Many analytical approaches use markers as indicators of food authenticity.  These markers can stem from various systems biology approaches, including elements, metabolites, lipids, proteins, and nucleic acids.

This article (purchase required), written by some of the global thought-leaders in authenticity analysis, starts with the premise that there is a pressing need to adopt a harmonized approach for validating these markers.  The authors make recommendations for harmonized terminologies and general definitions related to food authenticity markers. They propose the terms “primary” and “secondary” markers to distinguish between direct and indirect authentication. The terms “single” and “dual” authenticity markers, and authentic “profiles” and “fingerprints” are suggested to distinguish between the number of analytical targets used. They also recommend that the terms: “threshold”, “binary”, and “interval” markers are applied depending on how they discriminate authentic from non-authentic samples.

Secondly, they advocate for harmonization in marker discovery approaches. They provide a summary of the main analytical techniques, published guidelines, data repositories, and data analysis approaches for various marker classes while also stating their applicability and limitations.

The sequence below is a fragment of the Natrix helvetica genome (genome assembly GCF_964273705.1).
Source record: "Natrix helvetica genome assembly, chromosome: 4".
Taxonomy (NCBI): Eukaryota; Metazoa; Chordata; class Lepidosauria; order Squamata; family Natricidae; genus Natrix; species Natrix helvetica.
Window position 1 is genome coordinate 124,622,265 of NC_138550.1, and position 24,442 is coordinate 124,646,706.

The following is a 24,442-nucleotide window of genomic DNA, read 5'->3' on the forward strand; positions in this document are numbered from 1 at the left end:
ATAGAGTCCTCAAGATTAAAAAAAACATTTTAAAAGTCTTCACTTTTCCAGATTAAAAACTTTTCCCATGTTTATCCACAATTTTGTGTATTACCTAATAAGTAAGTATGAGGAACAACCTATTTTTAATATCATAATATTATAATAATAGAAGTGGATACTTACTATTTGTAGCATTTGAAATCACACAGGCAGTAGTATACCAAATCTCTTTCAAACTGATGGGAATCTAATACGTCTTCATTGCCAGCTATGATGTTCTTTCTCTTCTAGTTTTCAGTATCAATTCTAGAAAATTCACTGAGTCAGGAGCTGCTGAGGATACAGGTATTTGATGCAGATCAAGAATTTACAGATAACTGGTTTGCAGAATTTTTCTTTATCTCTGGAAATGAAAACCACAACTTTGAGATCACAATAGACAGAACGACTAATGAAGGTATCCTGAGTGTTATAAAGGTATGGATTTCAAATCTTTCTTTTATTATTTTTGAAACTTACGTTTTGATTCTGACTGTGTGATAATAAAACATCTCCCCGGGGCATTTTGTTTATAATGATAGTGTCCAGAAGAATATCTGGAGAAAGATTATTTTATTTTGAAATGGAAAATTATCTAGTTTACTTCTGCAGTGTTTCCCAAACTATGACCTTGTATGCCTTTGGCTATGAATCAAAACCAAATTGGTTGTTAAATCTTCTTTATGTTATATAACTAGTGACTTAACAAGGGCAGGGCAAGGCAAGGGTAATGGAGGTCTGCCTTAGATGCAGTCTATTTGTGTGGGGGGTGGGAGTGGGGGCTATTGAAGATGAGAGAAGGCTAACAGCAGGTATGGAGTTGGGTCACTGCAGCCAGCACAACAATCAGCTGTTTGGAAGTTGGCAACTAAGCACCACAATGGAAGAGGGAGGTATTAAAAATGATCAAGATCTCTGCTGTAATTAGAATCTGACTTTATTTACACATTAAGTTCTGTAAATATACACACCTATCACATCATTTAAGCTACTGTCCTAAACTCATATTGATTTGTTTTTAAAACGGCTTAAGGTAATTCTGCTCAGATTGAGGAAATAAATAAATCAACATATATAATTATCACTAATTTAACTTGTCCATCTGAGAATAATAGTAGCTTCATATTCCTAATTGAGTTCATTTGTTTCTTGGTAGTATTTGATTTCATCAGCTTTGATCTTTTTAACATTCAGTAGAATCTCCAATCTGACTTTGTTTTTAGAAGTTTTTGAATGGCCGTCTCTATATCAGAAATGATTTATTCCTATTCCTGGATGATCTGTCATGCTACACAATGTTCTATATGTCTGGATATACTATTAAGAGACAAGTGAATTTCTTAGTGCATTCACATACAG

Finally, they propose guidelines concerning marker validation. They recommend that the validation of the authentication method should include the following steps: 1) applicability statement; 2) experimental design; 3) marker selection and analysis; 4) analytical method validation; 5) method release; 6) method monitoring. They conclude that implementing these approaches will represent a significant step towards establishing a wide range of fully validated and accredited methodologies that can be applied effectively in food authenticity monitoring and control programs..

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